What You Need To Know
Herat is the third-largest city of Afghanistan. It has a population of about 436,300, and serves as the capital of Herat Province, situated in the fertile valley of the Hari River. It is linked with Kandahar and Mazar-e-Sharif via Highway 1 or the ring road. It is further linked to the city of Mashhad in neighboring Iran through the border town of Islam Qala, and to Turkmenistan through the border town of Torghundi, both about 100 km (62 mi) away.
Herat dates back to the Avestan times and was traditionally known for its wine. The city has a number of historic sites, including the Herat Citadel and the Musallah Complex. During the Middle Ages Herat became one of the important cities of Khorasan, as it was known as the Pearl of Khorasan. It has been governed by various Afghan rulers since the early 18th century. In 1717, the city was invaded by the Hotaki forces until they were expelled by the Afsharids in 1729. After Nader Shah’s death and Ahmad Shah Durrani’s rise to power in 1747, Herat became part of Afghanistan. It witnessed some political disturbances and military invasions during the early half of the 19th century but the 1857 Treaty of Paris ended hostilities of the Anglo-Persian War.
Herat lies on the ancient trade routes of the Middle East, Central and South Asia, and today is a regional hub in western Afghanistan. The roads from Herat to Iran, Turkmenistan, and other parts of Afghanistan are still strategically important. As the gateway to Iran, it collects high amount of customs revenue for Afghanistan. It also has an international airport. The city has high residential density clustered around the core of the city. However, vacant plots account for a higher percentage of the city (21%) than residential land use (18%) and agricultural is the largest percentage of total land use (36%). Today the city is considered to be relatively safe.
Area: 182 km²
The afghani is the currency of Afghanistan, issued by the central bank Da Afghanistan Bank. It is nominally subdivided into 100 pul (پول), although there are no pul coins currently in circulation.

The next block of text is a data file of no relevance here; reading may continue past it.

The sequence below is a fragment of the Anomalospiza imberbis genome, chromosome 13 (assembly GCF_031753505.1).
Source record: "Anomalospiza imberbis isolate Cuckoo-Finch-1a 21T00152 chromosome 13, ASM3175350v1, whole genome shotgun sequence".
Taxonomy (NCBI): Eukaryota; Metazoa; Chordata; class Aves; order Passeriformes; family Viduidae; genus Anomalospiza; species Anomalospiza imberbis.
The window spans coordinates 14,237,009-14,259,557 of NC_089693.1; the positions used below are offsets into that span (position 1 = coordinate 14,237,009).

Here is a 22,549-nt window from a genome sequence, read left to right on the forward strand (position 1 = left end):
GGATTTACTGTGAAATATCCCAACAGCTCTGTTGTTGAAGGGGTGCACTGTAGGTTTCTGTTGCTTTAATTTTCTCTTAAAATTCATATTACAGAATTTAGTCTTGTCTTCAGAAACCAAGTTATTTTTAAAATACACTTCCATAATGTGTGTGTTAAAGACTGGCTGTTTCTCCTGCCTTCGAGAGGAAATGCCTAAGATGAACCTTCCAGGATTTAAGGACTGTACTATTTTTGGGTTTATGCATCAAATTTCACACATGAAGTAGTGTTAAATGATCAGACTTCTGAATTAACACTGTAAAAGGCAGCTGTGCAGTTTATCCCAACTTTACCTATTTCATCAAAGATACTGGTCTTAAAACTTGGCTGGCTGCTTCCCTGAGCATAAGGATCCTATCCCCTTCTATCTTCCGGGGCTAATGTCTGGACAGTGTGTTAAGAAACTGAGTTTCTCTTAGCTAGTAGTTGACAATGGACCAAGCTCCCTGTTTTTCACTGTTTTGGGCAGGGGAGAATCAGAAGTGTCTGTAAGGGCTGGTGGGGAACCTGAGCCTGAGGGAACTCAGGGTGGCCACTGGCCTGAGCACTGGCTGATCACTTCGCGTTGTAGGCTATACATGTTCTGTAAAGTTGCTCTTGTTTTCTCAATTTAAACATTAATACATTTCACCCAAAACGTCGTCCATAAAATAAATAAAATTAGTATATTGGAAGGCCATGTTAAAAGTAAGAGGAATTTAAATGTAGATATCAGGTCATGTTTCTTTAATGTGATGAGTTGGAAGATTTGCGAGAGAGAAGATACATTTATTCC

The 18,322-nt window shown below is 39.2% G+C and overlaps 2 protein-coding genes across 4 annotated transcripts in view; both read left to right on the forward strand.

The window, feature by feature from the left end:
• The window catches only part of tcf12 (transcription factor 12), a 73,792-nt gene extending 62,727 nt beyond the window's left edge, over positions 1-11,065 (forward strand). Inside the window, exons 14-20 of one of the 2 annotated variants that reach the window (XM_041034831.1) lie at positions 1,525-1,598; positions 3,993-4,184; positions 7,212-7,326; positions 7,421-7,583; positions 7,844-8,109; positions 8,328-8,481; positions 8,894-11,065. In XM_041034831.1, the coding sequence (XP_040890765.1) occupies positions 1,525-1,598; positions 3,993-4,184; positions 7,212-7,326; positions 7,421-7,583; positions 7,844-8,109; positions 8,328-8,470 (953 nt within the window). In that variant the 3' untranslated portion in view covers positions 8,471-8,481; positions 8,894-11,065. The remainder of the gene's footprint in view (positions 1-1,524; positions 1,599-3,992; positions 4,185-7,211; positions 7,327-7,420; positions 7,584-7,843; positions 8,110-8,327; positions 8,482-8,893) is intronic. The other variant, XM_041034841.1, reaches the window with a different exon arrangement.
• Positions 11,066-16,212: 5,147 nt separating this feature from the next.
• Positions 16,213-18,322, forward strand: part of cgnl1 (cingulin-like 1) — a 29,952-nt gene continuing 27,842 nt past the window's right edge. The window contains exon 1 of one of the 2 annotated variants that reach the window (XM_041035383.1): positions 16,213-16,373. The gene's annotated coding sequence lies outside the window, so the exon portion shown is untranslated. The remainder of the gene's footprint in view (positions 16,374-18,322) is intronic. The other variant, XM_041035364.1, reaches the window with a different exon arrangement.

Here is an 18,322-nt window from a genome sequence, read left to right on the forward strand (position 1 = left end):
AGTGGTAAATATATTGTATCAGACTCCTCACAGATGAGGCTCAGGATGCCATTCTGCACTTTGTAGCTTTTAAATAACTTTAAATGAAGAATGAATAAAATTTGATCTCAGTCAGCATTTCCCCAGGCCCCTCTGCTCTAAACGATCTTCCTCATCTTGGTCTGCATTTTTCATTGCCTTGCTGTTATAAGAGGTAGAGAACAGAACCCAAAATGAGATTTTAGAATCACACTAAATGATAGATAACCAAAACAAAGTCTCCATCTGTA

Banknotes: 1 Af, 2, 5, 10, 20, 50, 100, 500, 1000 Afs
Herat has a cold semi-arid climate (Köppen climate classification BSk). Precipitation is very low, and mostly falls in winter. Although Herāt is approximately 240 m (790 ft) lower than Kandahar, the summer climate is more temperate, and the climate throughout the year is far from disagreeable, although winter temperatures are comparably lower. From May to September, the wind blows from the northwest with great force. The winter is tolerably mild; snow melts as it falls, and even on the mountains does not lie long. Three years out of four it does not freeze hard enough for the people to store ice. The eastern reaches of the Hari River, including the rapids, are frozen hard in the winter, and people travel on it as on a road.
The province is home to 90% of Afghanistan’s Saffron production (a $12 million industry in 2014). In 2015 the World Bank noted that saffron cultivation had provided Herat Province’s farmers a steady source of income, jobs for both men and women, and a decreased dependency on poppy cultivation.
With international borders to Iran and Turkmenistan and an international airport, trade could potentially play an important part in the economy of Herat Province. Due to the lack of urbanization in Herat Province, around 75% of the population lives in rural areas and economic activity is correspondingly heavily reliant on agriculture and horticulture production (saffron, rugs, cumin, marble, animal skins and wool) with around 82%} of economic activity coming from these fields in 2011. Marble manufacturing and light industry comprised the remaining areas of economic activity.
The overall literacy rate (6+ years of age) fell from 36% in 2005 to 25% in 2011. The overall net enrolment rate (6–13 years of age) fell from 55% in 2005 to 52% in 2011. Herat University is Afghanistan’s second largest university with over 10,000 students, 14 faculties and 45 departments in 2014.
Herat is one of the safer cities in Afghanistan. However, there are sometimes small explosions attributed to political parties which are trying to make a point or create the impression that the city is not safe. Shootings are also common during personal disputes. Gun battles between the Afghan National Army and Afghan National Police are not unusual.
Be quiet, respectful and dress appropriately when visiting mosques and shrines. These are holy places of worship and should not be treated as tourist attractions. Be discreet with your camera.
Herat is poorly connected by road – the highway to Kabul via Kandahar passes through a warzone and countless Taliban checkpoints, while the two-day slog to Maimana (and on to Mazar-e Sharif) passes through similarly risky territory. There are daily flights to Kabul (3500Afg, one hour) and several weekly to Mazar-e Sharif (3000Afg, 45 minutes) and Chaghcheran (3000Afg, 45 minutes) with Pamir Airways.
There are several daily buses to Mashhad in Iran.